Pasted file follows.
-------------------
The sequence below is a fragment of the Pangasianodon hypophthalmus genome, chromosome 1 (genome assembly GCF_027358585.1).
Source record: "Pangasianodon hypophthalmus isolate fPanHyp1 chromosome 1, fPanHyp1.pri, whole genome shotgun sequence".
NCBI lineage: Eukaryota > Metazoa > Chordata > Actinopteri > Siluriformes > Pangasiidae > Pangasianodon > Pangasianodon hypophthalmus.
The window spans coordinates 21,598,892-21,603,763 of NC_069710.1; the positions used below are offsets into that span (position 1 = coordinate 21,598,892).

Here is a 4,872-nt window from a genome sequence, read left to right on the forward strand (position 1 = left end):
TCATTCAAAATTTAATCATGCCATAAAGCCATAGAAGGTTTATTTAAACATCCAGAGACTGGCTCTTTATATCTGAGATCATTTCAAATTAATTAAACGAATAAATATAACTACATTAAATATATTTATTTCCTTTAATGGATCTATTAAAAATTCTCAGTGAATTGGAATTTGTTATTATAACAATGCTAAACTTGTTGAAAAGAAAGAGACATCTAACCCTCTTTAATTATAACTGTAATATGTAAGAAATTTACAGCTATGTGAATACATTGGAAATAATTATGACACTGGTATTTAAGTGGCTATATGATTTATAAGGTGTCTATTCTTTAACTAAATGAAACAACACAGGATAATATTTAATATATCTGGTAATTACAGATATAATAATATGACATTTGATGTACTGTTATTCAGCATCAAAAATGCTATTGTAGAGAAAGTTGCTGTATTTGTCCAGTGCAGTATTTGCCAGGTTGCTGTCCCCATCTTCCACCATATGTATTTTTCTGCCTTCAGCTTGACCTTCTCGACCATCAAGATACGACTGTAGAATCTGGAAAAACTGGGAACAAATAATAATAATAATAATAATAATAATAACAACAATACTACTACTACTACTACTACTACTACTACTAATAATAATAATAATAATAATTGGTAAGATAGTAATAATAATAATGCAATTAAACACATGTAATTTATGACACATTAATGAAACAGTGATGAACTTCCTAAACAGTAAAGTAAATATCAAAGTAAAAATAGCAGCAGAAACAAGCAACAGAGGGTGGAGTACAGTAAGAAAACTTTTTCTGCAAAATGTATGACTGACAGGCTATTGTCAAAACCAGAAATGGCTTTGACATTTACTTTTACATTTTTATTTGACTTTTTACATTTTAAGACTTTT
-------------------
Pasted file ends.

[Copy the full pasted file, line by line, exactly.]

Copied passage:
The sequence below is a fragment of the Pangasianodon hypophthalmus genome, chromosome 1 (genome assembly GCF_027358585.1).
Source record: "Pangasianodon hypophthalmus isolate fPanHyp1 chromosome 1, fPanHyp1.pri, whole genome shotgun sequence".
NCBI lineage: Eukaryota > Metazoa > Chordata > Actinopteri > Siluriformes > Pangasiidae > Pangasianodon > Pangasianodon hypophthalmus.
The window spans coordinates 21,598,892-21,603,763 of NC_069710.1; the positions used below are offsets into that span (position 1 = coordinate 21,598,892).

Here is a 4,872-nt window from a genome sequence, read left to right on the forward strand (position 1 = left end):
TCATTCAAAATTTAATCATGCCATAAAGCCATAGAAGGTTTATTTAAACATCCAGAGACTGGCTCTTTATATCTGAGATCATTTCAAATTAATTAAACGAATAAATATAACTACATTAAATATATTTATTTCCTTTAATGGATCTATTAAAAATTCTCAGTGAATTGGAATTTGTTATTATAACAATGCTAAACTTGTTGAAAAGAAAGAGACATCTAACCCTCTTTAATTATAACTGTAATATGTAAGAAATTTACAGCTATGTGAATACATTGGAAATAATTATGACACTGGTATTTAAGTGGCTATATGATTTATAAGGTGTCTATTCTTTAACTAAATGAAACAACACAGGATAATATTTAATATATCTGGTAATTACAGATATAATAATATGACATTTGATGTACTGTTATTCAGCATCAAAAATGCTATTGTAGAGAAAGTTGCTGTATTTGTCCAGTGCAGTATTTGCCAGGTTGCTGTCCCCATCTTCCACCATATGTATTTTTCTGCCTTCAGCTTGACCTTCTCGACCATCAAGATACGACTGTAGAATCTGGAAAAACTGGGAACAAATAATAATAATAATAATAATAATAATAACAACAATACTACTACTACTACTACTACTACTACTACTAATAATAATAATAATAATAATTGGTAAGATAGTAATAATAATAATGCAATTAAACACATGTAATTTATGACACATTAATGAAACAGTGATGAACTTCCTAAACAGTAAAGTAAATATCAAAGTAAAAATAGCAGCAGAAACAAGCAACAGAGGGTGGAGTACAGTAAGAAAACTTTTTCTGCAAAATGTATGACTGACAGGCTATTGTCAAAACCAGAAATGGCTTTGACATTTACTTTTACATTTTTATTTGACTTTTTACATTTTAAGACTTTT